What's a crampon? The history behind the cold-climate trekking essential

May 1, 2017

If you’ve ever gone on an icy hike, wintertime trek, or cold-climate climb, you might have worn a crampon — though you may not have known it at the time.

Crampons are the spiked traction devices that are strapped to the bottom of boots or hiking shoes ahead of slippery — and therefore perilous — hikes in sub-zero climes. And while these potential life-savers are ubiquitous (and essential) for modern-day cold-weather adventure-seekers, they have a long and storied history, as well.

In the 16th century, European hunters developed four-point “forefoot grappettes” to improve traction during wintertime hunts. Full-foot crampons emerged in the late 19th century, but quickly fell out of favour due to the popularity of nailed boots, which had spikes built right into their soles.

Modern crampons.

Modern crampons are essential for polar hikes and icy treks.

In 1908, Oscar Eckenstein — an English climber and bouldering pioneer — designed what is generally considered the prototype for the modern-day crampon. Eckstein worked with a blacksmith to design a steel device with 10 long, sharp spikes that was light enough for use by even casual climbers (at the time, mountain trekking was gaining in popularity as a leisure activity). The result was a device that could be attached to regular hiking boots that allowed the user to more easily — and quite literally — walk up mountains whereas, at the time, climbers were doing the arduous work of cutting steps in ice as they attempted to make their summits.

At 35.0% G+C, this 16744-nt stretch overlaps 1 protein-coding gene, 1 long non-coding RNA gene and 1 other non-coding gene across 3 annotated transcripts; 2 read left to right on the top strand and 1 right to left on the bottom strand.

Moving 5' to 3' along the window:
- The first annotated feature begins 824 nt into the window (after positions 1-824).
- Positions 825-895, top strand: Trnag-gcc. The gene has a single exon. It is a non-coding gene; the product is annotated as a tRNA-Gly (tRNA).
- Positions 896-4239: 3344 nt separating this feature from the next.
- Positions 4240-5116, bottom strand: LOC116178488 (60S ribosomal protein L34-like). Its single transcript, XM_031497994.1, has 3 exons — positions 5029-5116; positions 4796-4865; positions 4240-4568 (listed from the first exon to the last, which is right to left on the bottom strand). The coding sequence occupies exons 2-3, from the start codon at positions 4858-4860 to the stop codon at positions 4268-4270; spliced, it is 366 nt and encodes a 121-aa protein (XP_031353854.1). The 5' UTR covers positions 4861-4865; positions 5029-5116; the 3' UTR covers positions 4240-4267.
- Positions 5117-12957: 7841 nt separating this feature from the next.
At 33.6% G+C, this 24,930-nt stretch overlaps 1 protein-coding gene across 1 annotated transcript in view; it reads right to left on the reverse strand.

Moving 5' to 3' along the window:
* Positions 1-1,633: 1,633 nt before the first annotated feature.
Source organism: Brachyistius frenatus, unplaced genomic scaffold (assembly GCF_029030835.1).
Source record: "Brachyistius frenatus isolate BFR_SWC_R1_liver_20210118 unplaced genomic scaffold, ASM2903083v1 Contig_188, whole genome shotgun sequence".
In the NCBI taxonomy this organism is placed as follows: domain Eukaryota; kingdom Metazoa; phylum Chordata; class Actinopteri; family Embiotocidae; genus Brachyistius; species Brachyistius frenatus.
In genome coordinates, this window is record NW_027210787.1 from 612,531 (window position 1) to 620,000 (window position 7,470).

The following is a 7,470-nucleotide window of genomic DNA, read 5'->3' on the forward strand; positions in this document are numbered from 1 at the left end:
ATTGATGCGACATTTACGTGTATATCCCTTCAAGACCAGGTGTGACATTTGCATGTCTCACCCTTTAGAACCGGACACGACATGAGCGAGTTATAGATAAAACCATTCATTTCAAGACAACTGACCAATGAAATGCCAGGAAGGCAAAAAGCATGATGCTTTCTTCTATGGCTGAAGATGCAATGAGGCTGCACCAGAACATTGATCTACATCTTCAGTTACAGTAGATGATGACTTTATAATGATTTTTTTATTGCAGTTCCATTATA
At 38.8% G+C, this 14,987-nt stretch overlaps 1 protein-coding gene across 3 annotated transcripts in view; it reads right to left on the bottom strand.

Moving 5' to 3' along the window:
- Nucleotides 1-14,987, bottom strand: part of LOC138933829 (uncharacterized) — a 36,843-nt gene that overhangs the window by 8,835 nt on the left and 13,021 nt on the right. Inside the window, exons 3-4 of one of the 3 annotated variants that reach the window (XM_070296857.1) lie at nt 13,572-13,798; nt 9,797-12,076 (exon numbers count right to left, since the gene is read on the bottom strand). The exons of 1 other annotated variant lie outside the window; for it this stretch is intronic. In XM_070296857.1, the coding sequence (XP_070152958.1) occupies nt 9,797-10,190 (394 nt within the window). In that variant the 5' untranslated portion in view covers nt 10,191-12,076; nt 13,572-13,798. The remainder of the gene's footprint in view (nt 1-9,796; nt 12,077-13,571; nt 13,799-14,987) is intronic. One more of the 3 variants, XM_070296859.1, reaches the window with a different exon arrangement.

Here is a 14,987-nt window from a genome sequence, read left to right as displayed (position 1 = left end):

Eckenstein’s crampon designs were innovative at the time, but compared to modern devices, they appear large and cumbersome. A year after Eckenstein’s pioneering crampons hit the market, Italian blacksmith Henry Grivel helped Eckenstein make the product commercially available; two decades after that, Grivel’s son, Laurent, added two front spikes to Eckenstein’s design. The 12-point crampon proved its efficacy in 1938 when, on the first ascent of the Eigernordwand, German climbers Anderl Heckmair and Ludwig Vörg — wearing 12-point crampons — overtook a pair of Austrian climbers wearing nailed boots and 10-point crampons, respectively.

Since then, innovations in manufacturing and sporting materials have seen crampons become lighter, more flexible, and more durable. Grivel — the company founded by Henry in the early 20th century — continues to manufacture the devices; their crampons have been worn on the world’s three highest peaks: Everest, the K2, and the Kangchenjunga.

Getting there

Join G Adventures on one of our icy active trips, like Trekking in Iceland, or Norwegian Fjord Trekking. We offer a number of tours to suit the active traveller, whether or not cold-weather hikes are your thing. Check out our roster of Active, small group tours here.

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